Homay King is professor of history of art at the Bryn Mawr college, Pennsylvania, and she specialised in film theory, psychoanalytic theory, and feminist film theory and criticism. I am a fan of her book Virtual Memory: Time-based Art and the Dream of Digitality (2015). By interviewing King I wanted to discuss and sum up few concepts included in the book, as well as discussing my own opinions and references in relation to those. At the beginning of the book, King talks about the notion of durational-virtual time as intended by Bergson, for then tracing a modern video-art theory of works whose time is somehow related to such notion. With the book she demonstrates how digital works can also be not virtual, as well as presenting analog works that are virtual. Most of the artworks analysed in the book are of a hybrid form, oscillating between the digital and the analogical. The digital, for instance, is not only conceived as the evil non-human machine we usually think of it, but as a valid frame to analog works. It can also be conceived as an analog way of thinking in itself, far away from the virtuality it is normally associated with. The same is for the analog, able to reach a virtual perspective. The two modalities are not presented by King in a binary dichotomy but they interrelate and inform one another.

 

Goldoni:

As a kind of introduction, I would like to ask you an opinion on the possibility of locating a durational form of time within the fast paced modern society we are part of. The way everything in it is organised in a calendar form, counting months, days and minutes; clocks constantly reminding us the urge for more time to be found for the future. How can we perceive time in a durational form or even discuss it as a concept when we are used to structure past as something that exists outside our minds?

 

King:
This is one of the aims of my book Virtual Memory: Time-based Art and the Dream of Digitality. All of the artworks, films, and political movements I analyze in chapters 2-6, in my view, suggest ways to occupy a durational, Bergsonian form of time—in spite of the fact that they are all disseminated via forms of digital media, which is associated with fast-paced, instantaneous time as driven by capitalist and technologically deterministic logics. I believe that certain forms of art and political movements can provide an antidote to these logics, or at the very least suggest pathways out of them.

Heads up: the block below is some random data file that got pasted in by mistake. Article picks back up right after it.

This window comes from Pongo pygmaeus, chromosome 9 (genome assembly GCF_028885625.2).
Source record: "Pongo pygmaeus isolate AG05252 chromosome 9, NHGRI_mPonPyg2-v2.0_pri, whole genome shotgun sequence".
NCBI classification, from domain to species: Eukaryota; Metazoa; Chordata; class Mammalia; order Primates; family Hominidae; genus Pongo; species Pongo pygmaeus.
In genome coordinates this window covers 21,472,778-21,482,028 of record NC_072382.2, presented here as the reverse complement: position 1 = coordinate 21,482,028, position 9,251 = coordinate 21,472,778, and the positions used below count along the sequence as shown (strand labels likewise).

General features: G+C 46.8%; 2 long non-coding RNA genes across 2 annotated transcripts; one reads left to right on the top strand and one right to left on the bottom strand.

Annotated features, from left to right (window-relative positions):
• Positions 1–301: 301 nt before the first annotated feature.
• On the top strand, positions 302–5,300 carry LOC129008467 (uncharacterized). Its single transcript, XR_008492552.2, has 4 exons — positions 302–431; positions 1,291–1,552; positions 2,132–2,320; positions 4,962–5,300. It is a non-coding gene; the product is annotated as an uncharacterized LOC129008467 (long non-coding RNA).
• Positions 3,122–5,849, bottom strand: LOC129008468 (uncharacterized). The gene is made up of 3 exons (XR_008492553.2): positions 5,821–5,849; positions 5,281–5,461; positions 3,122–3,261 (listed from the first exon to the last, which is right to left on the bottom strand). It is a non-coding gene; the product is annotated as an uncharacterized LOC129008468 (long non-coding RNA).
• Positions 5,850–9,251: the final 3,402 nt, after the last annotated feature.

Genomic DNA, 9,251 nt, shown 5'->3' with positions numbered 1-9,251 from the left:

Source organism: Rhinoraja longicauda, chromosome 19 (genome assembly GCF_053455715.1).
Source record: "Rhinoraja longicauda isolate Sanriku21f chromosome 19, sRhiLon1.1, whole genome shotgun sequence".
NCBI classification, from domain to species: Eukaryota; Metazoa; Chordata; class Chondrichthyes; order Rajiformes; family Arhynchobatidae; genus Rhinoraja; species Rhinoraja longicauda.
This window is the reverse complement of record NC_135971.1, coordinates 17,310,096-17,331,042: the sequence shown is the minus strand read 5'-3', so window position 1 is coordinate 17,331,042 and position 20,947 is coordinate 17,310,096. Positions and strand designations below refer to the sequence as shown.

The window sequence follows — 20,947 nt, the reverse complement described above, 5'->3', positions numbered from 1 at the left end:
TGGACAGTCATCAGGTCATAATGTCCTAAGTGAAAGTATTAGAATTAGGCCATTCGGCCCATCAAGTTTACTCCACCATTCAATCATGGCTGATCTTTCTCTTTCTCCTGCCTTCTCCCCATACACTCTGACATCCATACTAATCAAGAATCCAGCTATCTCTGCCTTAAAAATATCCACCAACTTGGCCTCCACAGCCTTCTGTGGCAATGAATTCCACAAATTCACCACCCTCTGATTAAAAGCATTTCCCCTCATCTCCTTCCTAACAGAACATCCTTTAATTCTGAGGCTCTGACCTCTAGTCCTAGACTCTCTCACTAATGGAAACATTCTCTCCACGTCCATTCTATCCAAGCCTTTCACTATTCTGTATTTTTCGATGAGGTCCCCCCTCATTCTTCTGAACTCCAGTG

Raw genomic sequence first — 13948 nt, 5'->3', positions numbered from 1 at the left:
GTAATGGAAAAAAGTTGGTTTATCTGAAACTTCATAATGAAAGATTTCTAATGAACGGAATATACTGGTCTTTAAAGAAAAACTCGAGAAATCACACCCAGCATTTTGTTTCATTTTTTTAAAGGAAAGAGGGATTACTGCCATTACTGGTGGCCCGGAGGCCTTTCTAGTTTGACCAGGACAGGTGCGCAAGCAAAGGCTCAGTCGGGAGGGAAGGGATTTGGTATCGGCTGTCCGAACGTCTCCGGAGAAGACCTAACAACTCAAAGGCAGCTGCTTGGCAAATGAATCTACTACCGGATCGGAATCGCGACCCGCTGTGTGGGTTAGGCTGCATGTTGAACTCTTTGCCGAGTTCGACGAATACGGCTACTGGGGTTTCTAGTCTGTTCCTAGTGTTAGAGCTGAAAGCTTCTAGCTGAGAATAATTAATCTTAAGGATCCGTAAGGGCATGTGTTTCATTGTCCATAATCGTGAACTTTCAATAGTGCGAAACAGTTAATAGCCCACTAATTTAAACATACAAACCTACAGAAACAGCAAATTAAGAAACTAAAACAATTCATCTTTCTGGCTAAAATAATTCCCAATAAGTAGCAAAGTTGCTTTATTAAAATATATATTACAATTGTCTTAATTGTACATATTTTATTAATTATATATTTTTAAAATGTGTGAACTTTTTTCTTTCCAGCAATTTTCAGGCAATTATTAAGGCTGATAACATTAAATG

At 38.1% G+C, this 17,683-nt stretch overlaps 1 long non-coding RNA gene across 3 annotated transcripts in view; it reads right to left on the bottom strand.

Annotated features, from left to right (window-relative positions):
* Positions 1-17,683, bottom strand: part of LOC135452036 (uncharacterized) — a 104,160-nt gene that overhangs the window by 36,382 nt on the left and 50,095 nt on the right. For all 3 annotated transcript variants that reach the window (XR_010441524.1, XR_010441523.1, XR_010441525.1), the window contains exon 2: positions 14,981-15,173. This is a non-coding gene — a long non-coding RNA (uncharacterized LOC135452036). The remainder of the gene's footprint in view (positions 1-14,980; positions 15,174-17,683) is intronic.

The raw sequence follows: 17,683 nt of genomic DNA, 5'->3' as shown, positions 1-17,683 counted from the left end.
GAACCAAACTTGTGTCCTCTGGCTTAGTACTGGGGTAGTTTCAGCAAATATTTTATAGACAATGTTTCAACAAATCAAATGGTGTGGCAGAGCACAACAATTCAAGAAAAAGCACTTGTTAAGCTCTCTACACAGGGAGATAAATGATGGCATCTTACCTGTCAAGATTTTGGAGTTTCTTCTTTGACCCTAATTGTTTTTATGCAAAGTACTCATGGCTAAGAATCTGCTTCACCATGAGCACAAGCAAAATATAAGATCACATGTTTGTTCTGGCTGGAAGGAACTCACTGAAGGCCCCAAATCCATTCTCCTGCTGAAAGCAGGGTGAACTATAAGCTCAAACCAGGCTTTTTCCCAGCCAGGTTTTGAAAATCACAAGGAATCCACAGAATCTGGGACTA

Goldoni:

As in Bergson’s opinion, cinema is a static medium because the entirety of any film is already printed onto the celluloid and played again and again in the same fashion. As you claim in your book, only if an error or a glitch is introduced this can be subverted providing the film with an individual dynamism. In the light of such theory how would you define the piece by Nam June Paik called Zen For Film (1964) and how would you think it differ if the error within it was a mere reproduction of itself?

King:

I think Nam Jun Paik is a pioneer in the type of art that I look at in the book: a precursor to artists like Christian Marclay, Victor Burgin, and Matmos (most directly so for Marclay, whose work is in dialogue with ). Even if the “errors” are internally generated they are the result of contingency (as in the music of John Cage). So they introduce the possibility of the genuinely new arising over time, something whose precise form could not be anticipated. In this way, the work is Bergsonian, in spite of its self-reflexivity and being self-contained. 

 

In Virtual Memory, I limited my study to 21-century works of art. If one were to write a similar study centred on the 1960s or 1970s, Paik’s work could certainly be a part of it. 

 

Goldoni:

When writing about Christian Marclay’s The Clock (2010) you note the work can not only be seen under a temporal perspective but also as a virtual clash of different spaces, as to create a constructive comment on spatial conventions employed by cinema. Within Los Angeles Plays Itself (2003) Thom Andersen carries on with a similar critique of how Hollywood negatively exploited his city by regularly revamping and recycling its parts for various purposes; I would claim this same happened to my country’s capital city - Rome. Would you argue this behaviour has something to do with capitalism and to the suppression of the identity of the city, and more generally of places?

King: